We had a classroom full of partners excited to learn about our new software product. What we were missing was the instructor Steve.
Unfortunately, this was not a big surprise. He had a suspect track record having been late a few times in the past. But he was REALLY late this time and the techies in the class were starting to get restless.
I had just asked one of Steves buddies if he knew where he was. Sorry, Im not his keeper, was the edgy response. Even his friends on the team were getting a bit frustrated with Steve.
I tried to call Steve again and again. No response.
Finally, one of the other developers offered to teach the class and the crisis was averted. She wasnt nearly as talented an instructor as Steve was, but beggars couldnt be choosers.
As Steves manager, I had a choice to make. Before I delve into that, let me ask: if you were Steves manager, what would you have done?
First ask yourself, when someone on your developer team screws up, what is your immediate thought? How much of your first reaction is driven by past performance?
And how much of it is driven by your personal past experiences? How about company culture?
It is normal to consider all those things before you form a response. But if you are really ticked off in the heat of the moment, dont you just want to scream at the person - something like, What were you thinking!?!?
Or worse Youre fired!
Lets face it. People screw up -- some more than others. Screw ups could be a result of poor choices, bad planning, insufficient skills, unexpected circumstances or simply bad luck.
But should your first reaction be Im going to ring their neck? or should it be Lets get the facts?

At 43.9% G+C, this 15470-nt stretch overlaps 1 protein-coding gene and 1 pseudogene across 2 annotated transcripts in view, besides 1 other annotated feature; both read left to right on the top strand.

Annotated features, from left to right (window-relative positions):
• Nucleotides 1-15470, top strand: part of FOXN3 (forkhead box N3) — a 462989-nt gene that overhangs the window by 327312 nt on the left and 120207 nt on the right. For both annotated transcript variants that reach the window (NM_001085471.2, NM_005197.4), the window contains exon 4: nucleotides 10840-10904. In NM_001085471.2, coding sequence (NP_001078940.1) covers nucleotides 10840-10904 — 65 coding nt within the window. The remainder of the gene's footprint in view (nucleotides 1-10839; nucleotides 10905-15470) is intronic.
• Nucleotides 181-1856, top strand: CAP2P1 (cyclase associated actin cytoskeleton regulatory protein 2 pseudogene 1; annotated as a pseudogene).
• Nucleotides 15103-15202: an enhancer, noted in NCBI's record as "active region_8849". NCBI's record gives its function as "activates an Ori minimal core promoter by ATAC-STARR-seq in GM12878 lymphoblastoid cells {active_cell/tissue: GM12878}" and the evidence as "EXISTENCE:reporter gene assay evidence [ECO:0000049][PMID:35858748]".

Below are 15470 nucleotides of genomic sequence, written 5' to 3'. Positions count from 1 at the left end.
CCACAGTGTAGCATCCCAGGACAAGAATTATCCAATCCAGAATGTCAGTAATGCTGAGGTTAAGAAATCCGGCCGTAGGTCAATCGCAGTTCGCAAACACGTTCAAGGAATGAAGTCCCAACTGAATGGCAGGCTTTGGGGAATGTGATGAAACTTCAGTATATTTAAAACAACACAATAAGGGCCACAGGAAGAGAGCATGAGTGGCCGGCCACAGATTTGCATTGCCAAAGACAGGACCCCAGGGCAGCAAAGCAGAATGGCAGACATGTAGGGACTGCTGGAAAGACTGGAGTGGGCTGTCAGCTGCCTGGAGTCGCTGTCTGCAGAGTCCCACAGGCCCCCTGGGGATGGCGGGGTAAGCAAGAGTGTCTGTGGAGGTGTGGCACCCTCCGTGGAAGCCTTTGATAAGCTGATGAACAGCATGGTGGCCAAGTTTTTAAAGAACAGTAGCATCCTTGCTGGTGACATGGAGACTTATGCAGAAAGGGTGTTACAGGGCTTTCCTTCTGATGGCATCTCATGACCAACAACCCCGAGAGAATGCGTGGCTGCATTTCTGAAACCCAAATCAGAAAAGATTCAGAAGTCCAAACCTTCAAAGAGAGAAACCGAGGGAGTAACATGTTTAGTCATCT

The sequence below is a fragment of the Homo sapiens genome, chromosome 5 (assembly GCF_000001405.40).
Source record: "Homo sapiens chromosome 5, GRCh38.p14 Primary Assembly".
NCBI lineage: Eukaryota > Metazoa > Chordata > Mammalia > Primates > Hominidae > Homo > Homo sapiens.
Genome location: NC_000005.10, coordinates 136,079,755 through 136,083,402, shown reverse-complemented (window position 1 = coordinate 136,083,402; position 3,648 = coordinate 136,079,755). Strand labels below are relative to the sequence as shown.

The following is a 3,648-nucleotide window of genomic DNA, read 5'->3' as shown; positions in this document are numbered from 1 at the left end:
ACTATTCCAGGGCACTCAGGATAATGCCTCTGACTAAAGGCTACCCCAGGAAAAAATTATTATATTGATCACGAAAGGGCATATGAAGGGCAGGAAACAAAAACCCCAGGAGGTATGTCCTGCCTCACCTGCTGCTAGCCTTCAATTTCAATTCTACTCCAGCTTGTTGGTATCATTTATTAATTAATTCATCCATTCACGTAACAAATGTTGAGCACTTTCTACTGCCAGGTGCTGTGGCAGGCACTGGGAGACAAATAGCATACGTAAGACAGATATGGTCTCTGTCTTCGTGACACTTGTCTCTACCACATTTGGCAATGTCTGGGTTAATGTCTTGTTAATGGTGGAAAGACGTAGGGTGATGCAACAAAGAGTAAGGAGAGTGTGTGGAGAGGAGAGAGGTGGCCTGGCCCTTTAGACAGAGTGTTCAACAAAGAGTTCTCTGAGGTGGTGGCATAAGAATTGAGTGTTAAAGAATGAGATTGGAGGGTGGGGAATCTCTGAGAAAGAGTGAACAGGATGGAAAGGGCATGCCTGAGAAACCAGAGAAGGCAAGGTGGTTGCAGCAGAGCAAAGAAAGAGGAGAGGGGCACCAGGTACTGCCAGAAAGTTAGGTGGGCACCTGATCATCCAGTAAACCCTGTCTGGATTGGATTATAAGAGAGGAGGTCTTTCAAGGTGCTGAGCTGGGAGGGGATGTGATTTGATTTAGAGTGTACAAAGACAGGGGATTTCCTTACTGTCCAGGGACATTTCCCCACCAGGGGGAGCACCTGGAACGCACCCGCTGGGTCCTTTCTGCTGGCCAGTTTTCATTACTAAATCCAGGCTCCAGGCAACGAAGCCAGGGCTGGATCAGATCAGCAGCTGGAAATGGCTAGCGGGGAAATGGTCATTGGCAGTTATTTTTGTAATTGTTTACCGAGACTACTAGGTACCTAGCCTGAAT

For situations like these, a manager of mine taught me something valuable that I believe should be at the core of any company culture. His philosophy: always first assume good intentions.
The problem is, I have found this doesnt come naturally to people and isnt inherent in most company cultures. This especially goes for IT departments where the smallest problems can quickly escalate to a larger crisis with lots of finger pointing and raised voices.
Therefore, it is incumbent on the manager to take the expectations of good intentions to heart and work at making it their first reaction when a problem occurs.
But what if there is a history of problems with the person? What if they person doesnt care how their mistakes impact the team?
In other words, what if the guy is just a jerk?
All fair points, but there are good reasons to maintain composure and always respond consistently to first manage the problem through to a resolution and then follow up with the fact gathering to find out what happened and work to prevent it from happening again.
Start off by asking if the person in question understood the assigned task. Were the instructions clear? Did they understand the priority of the assignment?
I always like to have a team member repeat what is expected of them to ensure there isnt a miscommunication. Not everyone likes this because they at first feel like their knowledge is being questioned. And guess what it is! But once they see everyone treated the same and that the context is positive, there usually isnt a problem.
Another consideration is their training and experience. Did they have the skills and training necessary to accomplish the task?
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